Our analysis must be viewed in the context of its limitations. First, there was significant statistical between-study heterogeneity of risk estimates, e.g. p values of heterogeneity for early mortality were 0.008 and 0.0002 in the comparison of current versus never smokers (figure 1) and in any comparisons of smokers and non-smokers (figure 2), respectively. Heterogeneity, by which we mean variation among the results of individual studies beyond that expected from chance alone, is an important issue in meta-analysis. When heterogeneity is present, it may be inappropriate to combine the separate study estimates into a single number, particularly using fixed-effects methods that assume a common treatment effect.38 Random-effects methods, which provide an attractive approach to summarising heterogeneous results, model heterogeneity as variation of individual study treatment effects around a population average effect. Thus, we used not the fixed- but random-effects model to combine study-specific estimates.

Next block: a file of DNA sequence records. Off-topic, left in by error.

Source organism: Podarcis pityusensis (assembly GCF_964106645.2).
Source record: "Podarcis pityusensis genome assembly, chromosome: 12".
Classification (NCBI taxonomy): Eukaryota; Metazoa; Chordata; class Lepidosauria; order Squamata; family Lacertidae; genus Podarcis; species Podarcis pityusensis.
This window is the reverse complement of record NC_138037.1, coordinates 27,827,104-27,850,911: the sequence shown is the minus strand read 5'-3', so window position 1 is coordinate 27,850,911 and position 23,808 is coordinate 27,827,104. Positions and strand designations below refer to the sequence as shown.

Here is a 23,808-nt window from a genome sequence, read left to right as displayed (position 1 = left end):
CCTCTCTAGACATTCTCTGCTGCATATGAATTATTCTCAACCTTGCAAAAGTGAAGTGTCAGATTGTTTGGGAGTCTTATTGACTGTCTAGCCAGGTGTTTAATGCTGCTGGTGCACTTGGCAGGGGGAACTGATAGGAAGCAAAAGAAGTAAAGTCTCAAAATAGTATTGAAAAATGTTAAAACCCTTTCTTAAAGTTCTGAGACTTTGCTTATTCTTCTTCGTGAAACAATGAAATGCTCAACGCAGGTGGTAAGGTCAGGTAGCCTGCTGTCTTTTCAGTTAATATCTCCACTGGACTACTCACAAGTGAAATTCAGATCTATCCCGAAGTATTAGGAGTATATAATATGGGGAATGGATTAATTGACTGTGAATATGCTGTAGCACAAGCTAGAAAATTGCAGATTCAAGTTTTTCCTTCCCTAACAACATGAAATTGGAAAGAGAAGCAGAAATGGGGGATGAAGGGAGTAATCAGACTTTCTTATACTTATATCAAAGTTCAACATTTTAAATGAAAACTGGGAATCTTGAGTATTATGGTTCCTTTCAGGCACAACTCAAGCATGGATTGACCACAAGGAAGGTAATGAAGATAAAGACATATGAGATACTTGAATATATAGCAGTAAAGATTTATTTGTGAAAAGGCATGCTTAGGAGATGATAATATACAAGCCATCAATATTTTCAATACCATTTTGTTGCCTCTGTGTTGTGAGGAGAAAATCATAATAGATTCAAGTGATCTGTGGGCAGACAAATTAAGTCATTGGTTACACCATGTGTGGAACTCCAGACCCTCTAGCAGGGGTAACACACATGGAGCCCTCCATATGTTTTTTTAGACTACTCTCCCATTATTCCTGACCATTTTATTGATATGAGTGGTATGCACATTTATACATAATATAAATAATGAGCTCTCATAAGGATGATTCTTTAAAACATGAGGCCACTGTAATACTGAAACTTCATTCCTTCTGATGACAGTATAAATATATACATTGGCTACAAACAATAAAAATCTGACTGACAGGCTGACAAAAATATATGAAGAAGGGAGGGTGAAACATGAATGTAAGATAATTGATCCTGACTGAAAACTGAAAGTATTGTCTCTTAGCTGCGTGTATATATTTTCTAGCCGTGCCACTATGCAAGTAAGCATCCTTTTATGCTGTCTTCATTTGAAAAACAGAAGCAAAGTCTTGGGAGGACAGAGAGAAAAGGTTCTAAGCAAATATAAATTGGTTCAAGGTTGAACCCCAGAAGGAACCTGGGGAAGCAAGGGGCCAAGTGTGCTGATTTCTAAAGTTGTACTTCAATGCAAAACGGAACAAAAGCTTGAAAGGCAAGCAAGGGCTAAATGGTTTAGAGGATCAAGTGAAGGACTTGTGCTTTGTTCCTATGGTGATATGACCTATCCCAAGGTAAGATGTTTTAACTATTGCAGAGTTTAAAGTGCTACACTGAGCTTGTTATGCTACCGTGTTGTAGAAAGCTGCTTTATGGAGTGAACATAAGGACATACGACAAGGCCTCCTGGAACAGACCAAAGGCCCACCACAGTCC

Second, in all studies included in the present meta-analysis, the definition of smokers was dependent upon patients’, or their relatives’, personal statement without urine-cotinine measurement, which may misclassify true smokers into false non-smokers. Although non-smokers never declare themselves to be smokers, smokers are sometimes, or often likely, to declare themselves to be non-smokers. It is difficult, however, to evict such bias completely.